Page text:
Just this past summer, I visited three historic landmarks in Newport, RI, all former “summer cottages” of the 19th Century elite. The last home I toured was “The Elms,” completed in 1901 for Mr. Edward Berwind, who had made his fortune in coal. When his wife died in 1922, Edward’s sister Julia came to live there and inherited the house upon his death. When she died in 1961, the contents were auctioned off, and the house was sold to a developer who planned to raze the house and replace it with a parking lot. Fortunately, just weeks before demolition, “The Elms” was purchased by the Preservation Society of Newport County. The house was refurbished and listed on the National Register of Historic Places; it was later designated a National Historic Landmark. This last minute rescue was yet another event that convinced me of the importance of preserving our country’s heritage, man-made or natural.
No doubt less architecturally distinguished than “The Elms,” the George Landis Arboretum is another such place that must be preserved for current and future generations.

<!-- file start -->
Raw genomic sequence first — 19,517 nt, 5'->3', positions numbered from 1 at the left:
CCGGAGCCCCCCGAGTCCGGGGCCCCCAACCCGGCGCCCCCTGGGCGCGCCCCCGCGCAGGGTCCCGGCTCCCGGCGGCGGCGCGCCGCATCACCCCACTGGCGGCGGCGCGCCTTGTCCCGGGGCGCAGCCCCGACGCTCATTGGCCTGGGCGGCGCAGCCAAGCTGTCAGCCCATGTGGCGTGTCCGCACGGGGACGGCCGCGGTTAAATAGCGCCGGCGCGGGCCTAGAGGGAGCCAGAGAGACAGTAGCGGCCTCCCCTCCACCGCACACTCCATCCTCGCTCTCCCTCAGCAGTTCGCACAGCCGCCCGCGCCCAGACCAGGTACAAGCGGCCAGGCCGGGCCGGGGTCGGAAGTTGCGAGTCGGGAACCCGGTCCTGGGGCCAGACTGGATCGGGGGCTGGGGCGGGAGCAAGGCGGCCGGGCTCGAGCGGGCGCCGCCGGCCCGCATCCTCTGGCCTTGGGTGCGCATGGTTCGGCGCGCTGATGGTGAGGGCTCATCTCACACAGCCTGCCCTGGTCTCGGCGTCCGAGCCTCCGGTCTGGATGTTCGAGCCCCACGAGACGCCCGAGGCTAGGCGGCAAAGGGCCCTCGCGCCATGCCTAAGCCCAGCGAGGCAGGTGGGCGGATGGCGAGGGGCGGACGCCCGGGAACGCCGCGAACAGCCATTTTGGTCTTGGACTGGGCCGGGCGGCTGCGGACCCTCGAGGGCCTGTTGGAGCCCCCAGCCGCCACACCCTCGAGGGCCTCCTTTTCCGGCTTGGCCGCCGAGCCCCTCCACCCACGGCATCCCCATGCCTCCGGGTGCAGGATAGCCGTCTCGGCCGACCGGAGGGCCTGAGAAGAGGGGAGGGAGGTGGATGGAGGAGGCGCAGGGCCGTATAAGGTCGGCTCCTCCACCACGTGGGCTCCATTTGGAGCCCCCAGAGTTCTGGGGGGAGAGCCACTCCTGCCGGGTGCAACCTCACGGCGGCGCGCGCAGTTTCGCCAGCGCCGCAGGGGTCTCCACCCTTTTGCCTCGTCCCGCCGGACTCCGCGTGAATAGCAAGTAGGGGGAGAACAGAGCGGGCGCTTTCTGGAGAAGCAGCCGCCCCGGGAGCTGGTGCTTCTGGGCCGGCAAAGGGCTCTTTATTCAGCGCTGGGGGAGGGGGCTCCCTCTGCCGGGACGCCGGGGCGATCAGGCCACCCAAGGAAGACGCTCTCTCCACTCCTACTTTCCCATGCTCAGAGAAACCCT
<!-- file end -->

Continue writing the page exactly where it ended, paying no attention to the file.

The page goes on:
Many years ago, my appreciation of the Arboretum became a determination. I vowed that whatever talents I possessed would be directed to protecting this local natural treasure. Since then, I have worked at many plant sales, assisted with classes, photographed Landis’ wonders, and investigated its history. I enjoy being a member of the Communications Committee, writing and editing articles for this newsletter. Most recently, I was honored to become a member of the Arboretum’s Board of Trustees.
I look forward to my responsibilities as a new Board member, especially the opportunity to celebrate the Arboretum’s past, a task that comes to me naturally as a historian. I am planning to assemble a display of artifacts associated with Fred Lape, George Landis, LeVan Loveland, and others tied to the Arboretum’s history. I would be interested in any pictures, documents, letters, books, etc., that might enhance the display, particularly photos of George Landis or Van Loveland. If you can help, please contact the Arboretum at 518−875−6935 or by email at email@example.com.
Volume 34 , Number 1